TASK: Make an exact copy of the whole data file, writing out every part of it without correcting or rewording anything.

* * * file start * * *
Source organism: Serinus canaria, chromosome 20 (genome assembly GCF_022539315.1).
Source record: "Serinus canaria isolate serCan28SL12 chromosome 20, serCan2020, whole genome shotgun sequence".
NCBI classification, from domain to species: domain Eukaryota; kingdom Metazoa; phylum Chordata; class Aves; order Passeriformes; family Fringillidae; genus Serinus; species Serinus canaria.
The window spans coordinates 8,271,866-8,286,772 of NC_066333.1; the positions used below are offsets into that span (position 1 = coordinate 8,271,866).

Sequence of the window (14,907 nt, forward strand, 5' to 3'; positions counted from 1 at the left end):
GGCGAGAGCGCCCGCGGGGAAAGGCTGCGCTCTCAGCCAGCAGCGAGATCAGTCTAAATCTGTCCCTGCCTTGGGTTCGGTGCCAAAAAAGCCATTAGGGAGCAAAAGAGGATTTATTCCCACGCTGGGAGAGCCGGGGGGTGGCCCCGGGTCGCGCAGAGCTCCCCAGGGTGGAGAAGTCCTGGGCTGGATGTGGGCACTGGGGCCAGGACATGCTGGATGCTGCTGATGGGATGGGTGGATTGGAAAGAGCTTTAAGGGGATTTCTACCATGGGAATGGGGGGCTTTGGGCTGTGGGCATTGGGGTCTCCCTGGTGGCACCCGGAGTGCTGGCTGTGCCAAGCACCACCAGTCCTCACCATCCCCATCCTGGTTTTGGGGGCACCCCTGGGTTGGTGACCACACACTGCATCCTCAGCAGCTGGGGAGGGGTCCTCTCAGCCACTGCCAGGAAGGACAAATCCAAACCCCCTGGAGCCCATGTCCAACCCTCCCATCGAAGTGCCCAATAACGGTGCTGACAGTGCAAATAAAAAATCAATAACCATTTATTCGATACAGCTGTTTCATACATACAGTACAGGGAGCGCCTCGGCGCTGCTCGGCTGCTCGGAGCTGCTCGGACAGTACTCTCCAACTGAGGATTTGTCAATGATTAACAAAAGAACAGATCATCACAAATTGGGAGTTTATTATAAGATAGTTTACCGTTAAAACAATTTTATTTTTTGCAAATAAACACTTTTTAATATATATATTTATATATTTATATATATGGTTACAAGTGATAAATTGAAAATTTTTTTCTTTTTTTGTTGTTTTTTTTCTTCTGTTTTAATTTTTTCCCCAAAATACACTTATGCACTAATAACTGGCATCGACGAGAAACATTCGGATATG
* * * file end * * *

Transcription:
Source organism: Serinus canaria, chromosome 20 (genome assembly GCF_022539315.1).
Source record: "Serinus canaria isolate serCan28SL12 chromosome 20, serCan2020, whole genome shotgun sequence".
NCBI classification, from domain to species: domain Eukaryota; kingdom Metazoa; phylum Chordata; class Aves; order Passeriformes; family Fringillidae; genus Serinus; species Serinus canaria.
The window spans coordinates 8,271,866-8,286,772 of NC_066333.1; the positions used below are offsets into that span (position 1 = coordinate 8,271,866).

Sequence of the window (14,907 nt, forward strand, 5' to 3'; positions counted from 1 at the left end):
GGCGAGAGCGCCCGCGGGGAAAGGCTGCGCTCTCAGCCAGCAGCGAGATCAGTCTAAATCTGTCCCTGCCTTGGGTTCGGTGCCAAAAAAGCCATTAGGGAGCAAAAGAGGATTTATTCCCACGCTGGGAGAGCCGGGGGGTGGCCCCGGGTCGCGCAGAGCTCCCCAGGGTGGAGAAGTCCTGGGCTGGATGTGGGCACTGGGGCCAGGACATGCTGGATGCTGCTGATGGGATGGGTGGATTGGAAAGAGCTTTAAGGGGATTTCTACCATGGGAATGGGGGGCTTTGGGCTGTGGGCATTGGGGTCTCCCTGGTGGCACCCGGAGTGCTGGCTGTGCCAAGCACCACCAGTCCTCACCATCCCCATCCTGGTTTTGGGGGCACCCCTGGGTTGGTGACCACACACTGCATCCTCAGCAGCTGGGGAGGGGTCCTCTCAGCCACTGCCAGGAAGGACAAATCCAAACCCCCTGGAGCCCATGTCCAACCCTCCCATCGAAGTGCCCAATAACGGTGCTGACAGTGCAAATAAAAAATCAATAACCATTTATTCGATACAGCTGTTTCATACATACAGTACAGGGAGCGCCTCGGCGCTGCTCGGCTGCTCGGAGCTGCTCGGACAGTACTCTCCAACTGAGGATTTGTCAATGATTAACAAAAGAACAGATCATCACAAATTGGGAGTTTATTATAAGATAGTTTACCGTTAAAACAATTTTATTTTTTGCAAATAAACACTTTTTAATATATATATTTATATATTTATATATATGGTTACAAGTGATAAATTGAAAATTTTTTTCTTTTTTTGTTGTTTTTTTTCTTCTGTTTTAATTTTTTCCCCAAAATACACTTATGCACTAATAACTGGCATCGACGAGAAACATTCGGATATG